Trinity: Mystery and Wonder

Preacher: The Very Rev’d Frank Nelson

Readings: Proverbs 8: 1 – 4, 22 – 31, Psalm 8, Romans 5: 1 – 5, John 16: 12 – 15

On my 10th birthday my parents gave me a prayer book, this one. It is a beautiful book, leather-bound with very fine paper. First published in 1954, it is entitled “A Book of Common Prayer” and was authorised by the General Synod of the Church of the Province of South Africa. Already aware of God’s call to the priesthood, I carried it proudly into church each week. There we used it for the service of Holy Communion, complete with prayers for Elizabeth our Queen. I mention that for two reasons – one, that the date of publishing is significant (Elizabeth was crowned in 1953 so this was clearly a new edition reflecting the new monarch); the other, that one of my early memories, as a six year old, was waving the flag of the new Republic of South Africa on 31st May 1961, along with all my other class mates in our first year of school, on the day South Africa left the Commonwealth to become a republic. Years later, in 1994, I made a declaration of allegiance to her majesty, Queen, among other places, of New Zealand. At much the same time of course, South Africa returned to the Commonwealth after the exile of the Apartheid years.

Services and sermons were very long for a boy of ten and something needed to be done to keep a young treble and then server awake during what seemed the interminable sermons and intercessions. I discovered page 21 in my prayer book with the exotic, and totally inexplicable, Latin title “Quicunque Vult”. Without a clue what it meant, and the English translation did not seem to help much either, I loved the sound of that phrase, “Quicunque vult.” It is of course, the original title of a statement of faith, written in Latin (which says something about its origin and dating) concerning the Holy Trinity. Particularly in the Middle Ages the recitation, in Latin, of the “Quicunque vult”, or, to give it its English title, the Athanasian Creed, became extremely popular. The rubrics in my leather-bound prayer book state that ‘the following canticle shall be said, either in place of the Apostles’ Creed, or as an anthem at Morning and Evening Prayer on Trinity Sunday. It shall also be said on the following Feasts – St Andrew, St Thomas, the Conversion of St Paul, St Matthias, the Annunciation, St Mark, St John the Baptist, St James, St Bartholomew, St Matthew, St Simon and St Jude.” In other words, the major festivals of the church, outside of Christmas, Easter and Pentecost. I have to confess that I can’t recall ever saying, in full, the “Quicunque vult”! (By the way, it is tucked away at the very back of A Prayer Book for Australia.)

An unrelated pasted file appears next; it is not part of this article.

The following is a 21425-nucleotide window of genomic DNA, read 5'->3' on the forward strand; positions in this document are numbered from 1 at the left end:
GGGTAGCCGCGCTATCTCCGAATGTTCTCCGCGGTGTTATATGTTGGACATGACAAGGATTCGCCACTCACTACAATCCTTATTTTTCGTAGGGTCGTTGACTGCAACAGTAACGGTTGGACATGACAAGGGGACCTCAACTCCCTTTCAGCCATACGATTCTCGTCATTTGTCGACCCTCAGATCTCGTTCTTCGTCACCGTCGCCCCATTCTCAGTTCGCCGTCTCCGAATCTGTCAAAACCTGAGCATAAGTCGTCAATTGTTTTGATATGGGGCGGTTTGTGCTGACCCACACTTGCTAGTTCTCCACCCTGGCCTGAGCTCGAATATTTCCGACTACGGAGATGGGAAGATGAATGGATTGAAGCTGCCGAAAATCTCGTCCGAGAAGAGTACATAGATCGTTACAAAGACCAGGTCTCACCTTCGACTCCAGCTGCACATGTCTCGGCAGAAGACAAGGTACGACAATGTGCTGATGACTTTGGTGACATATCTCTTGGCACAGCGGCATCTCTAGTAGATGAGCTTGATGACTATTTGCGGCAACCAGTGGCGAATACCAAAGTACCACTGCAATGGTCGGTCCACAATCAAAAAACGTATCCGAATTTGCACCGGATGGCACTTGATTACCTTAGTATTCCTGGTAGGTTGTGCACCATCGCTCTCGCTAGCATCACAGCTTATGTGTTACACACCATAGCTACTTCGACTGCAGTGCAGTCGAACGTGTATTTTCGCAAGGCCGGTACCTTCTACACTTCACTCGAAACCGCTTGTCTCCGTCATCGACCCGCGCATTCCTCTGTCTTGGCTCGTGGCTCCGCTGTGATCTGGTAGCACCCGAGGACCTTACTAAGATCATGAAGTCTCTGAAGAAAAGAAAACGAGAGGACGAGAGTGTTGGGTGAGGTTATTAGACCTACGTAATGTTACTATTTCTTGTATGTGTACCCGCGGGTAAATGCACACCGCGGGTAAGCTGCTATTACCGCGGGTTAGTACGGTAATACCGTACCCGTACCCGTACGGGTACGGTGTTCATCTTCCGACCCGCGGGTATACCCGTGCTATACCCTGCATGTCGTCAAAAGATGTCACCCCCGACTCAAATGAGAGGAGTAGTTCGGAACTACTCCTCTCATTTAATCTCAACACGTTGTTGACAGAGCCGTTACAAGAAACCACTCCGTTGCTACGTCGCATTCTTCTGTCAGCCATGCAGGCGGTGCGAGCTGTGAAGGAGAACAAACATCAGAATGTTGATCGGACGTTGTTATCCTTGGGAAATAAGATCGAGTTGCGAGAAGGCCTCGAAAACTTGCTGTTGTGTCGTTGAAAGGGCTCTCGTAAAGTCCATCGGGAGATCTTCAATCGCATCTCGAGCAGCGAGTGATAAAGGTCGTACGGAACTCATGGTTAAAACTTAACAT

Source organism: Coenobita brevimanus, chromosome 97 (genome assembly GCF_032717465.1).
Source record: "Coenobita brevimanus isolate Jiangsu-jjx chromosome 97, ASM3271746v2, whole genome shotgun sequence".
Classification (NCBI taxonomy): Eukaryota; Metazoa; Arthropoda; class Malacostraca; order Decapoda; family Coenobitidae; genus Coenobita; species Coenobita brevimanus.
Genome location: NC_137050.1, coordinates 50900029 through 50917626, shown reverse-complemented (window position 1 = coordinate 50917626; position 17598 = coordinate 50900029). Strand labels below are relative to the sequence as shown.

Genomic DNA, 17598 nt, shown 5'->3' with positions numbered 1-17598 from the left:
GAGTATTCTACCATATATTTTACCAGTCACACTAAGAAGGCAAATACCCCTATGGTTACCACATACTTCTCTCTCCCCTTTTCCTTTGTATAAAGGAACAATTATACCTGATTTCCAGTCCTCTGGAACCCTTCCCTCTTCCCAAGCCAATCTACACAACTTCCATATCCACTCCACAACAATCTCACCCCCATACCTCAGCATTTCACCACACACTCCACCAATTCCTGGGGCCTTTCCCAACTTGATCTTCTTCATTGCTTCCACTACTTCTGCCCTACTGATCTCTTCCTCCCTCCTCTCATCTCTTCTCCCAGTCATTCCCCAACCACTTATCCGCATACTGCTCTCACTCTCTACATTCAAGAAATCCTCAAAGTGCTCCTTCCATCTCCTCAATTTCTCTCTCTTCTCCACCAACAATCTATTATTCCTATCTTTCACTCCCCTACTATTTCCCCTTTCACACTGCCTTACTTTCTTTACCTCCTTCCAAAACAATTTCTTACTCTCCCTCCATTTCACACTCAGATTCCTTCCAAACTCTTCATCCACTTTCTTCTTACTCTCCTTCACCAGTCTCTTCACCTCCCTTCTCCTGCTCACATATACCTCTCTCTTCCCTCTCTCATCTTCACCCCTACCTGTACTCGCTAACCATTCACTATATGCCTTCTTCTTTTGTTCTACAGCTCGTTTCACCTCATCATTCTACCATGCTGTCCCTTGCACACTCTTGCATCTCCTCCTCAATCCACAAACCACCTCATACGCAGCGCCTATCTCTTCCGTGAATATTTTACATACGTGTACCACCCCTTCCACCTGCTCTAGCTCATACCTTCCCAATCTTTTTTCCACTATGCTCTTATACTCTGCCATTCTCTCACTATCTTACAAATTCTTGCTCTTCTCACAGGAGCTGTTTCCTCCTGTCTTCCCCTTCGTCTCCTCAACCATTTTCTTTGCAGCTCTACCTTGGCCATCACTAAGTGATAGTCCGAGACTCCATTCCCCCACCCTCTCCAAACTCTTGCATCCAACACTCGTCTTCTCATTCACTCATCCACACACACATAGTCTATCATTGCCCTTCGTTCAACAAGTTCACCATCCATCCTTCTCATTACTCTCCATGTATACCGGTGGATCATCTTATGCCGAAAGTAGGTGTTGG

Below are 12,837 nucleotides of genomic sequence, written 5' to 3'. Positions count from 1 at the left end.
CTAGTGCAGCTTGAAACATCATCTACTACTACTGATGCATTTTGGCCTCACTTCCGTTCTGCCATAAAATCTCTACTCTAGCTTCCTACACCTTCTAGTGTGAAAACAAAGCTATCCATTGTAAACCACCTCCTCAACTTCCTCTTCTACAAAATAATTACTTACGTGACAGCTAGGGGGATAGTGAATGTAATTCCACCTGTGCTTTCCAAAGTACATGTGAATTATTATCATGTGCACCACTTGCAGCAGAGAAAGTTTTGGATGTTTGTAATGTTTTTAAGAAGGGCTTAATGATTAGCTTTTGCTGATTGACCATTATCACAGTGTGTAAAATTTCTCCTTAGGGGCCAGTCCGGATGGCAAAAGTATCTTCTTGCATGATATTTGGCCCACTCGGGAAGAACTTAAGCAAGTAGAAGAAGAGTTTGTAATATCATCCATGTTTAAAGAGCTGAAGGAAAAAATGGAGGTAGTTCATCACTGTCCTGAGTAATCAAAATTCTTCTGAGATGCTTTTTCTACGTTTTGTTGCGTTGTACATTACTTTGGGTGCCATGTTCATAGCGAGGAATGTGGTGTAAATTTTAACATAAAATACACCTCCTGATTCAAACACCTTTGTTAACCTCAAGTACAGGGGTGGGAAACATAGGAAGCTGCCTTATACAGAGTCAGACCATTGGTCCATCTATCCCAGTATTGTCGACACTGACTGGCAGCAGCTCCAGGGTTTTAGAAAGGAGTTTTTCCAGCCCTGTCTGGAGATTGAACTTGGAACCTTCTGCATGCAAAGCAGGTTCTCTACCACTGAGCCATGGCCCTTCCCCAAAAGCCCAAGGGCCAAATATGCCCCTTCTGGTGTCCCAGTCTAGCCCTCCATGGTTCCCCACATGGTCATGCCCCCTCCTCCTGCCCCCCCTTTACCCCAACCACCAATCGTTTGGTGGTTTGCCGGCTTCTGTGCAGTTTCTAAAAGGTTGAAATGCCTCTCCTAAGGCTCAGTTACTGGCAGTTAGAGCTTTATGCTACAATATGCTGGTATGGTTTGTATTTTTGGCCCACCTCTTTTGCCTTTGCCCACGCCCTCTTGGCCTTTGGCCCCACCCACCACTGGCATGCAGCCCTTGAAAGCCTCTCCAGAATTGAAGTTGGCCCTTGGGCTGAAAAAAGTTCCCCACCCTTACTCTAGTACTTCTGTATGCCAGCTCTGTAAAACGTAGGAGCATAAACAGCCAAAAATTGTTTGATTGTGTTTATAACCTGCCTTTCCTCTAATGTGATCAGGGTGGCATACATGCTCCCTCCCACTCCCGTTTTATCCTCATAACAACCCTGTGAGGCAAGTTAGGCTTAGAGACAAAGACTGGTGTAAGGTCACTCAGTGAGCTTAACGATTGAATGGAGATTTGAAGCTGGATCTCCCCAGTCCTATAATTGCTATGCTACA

It was always the Latin title, “Quicunque vult,” that fascinated me, that drew me into mystery and wonder. And it is those two words, mystery and wonder, that I believe is at the heart of the Trinity. Athanasius, who wrote exclusively in Greek (hence the doubt that he was the author of the Creed that bears his name), was one of the great teachers and thinkers of the 4th century church; a time when debates around the nature of Christ – human or divine – and of God swirled around. From that period we get the Nicene Creed, properly called the Niceno-Constantinopolitan Creed, for it took some fifty years and a number of ecumenical councils to reach agreement. And even then there were plenty of church people who could not accept it in full. The opening words in Greek signal clearly that this is a statement of belief to be said by everyone. Πιστεύομεν εἰς ἕνα θεὸν – We believe in One God. This plural form of beginning has always been used in the Orthodox Church. In the Latin-speaking West it became singular, “I believe”, perhaps influenced by the older Apostles’ Creed, which is a baptismal creed, and was only restored to its plural form in the liturgical movement and new prayer books of the late 20th century.

But what about the mystery of the Trinity – for it is a mystery? The great Ecumenical Councils of the 4th and 5th centuries thought they had got it right, but theologians and philosophers are still writing books and learned treatises trying to explain the Trinity – this concept of unity in trinity and trinity in unity. Would that Jesus had given some clear teaching – but he didn’t! Rather, there are hints and suggestions that God can be known as Father, as Son and as Holy Spirit. And there lies the problem. Are we talking about one god or three? And what to make of the conversations, apparently at times extremely heated in the equivalent of the ancient coffee shops and pubs, swirling around words like ‘homoousias’, ‘statis’, nature and substance?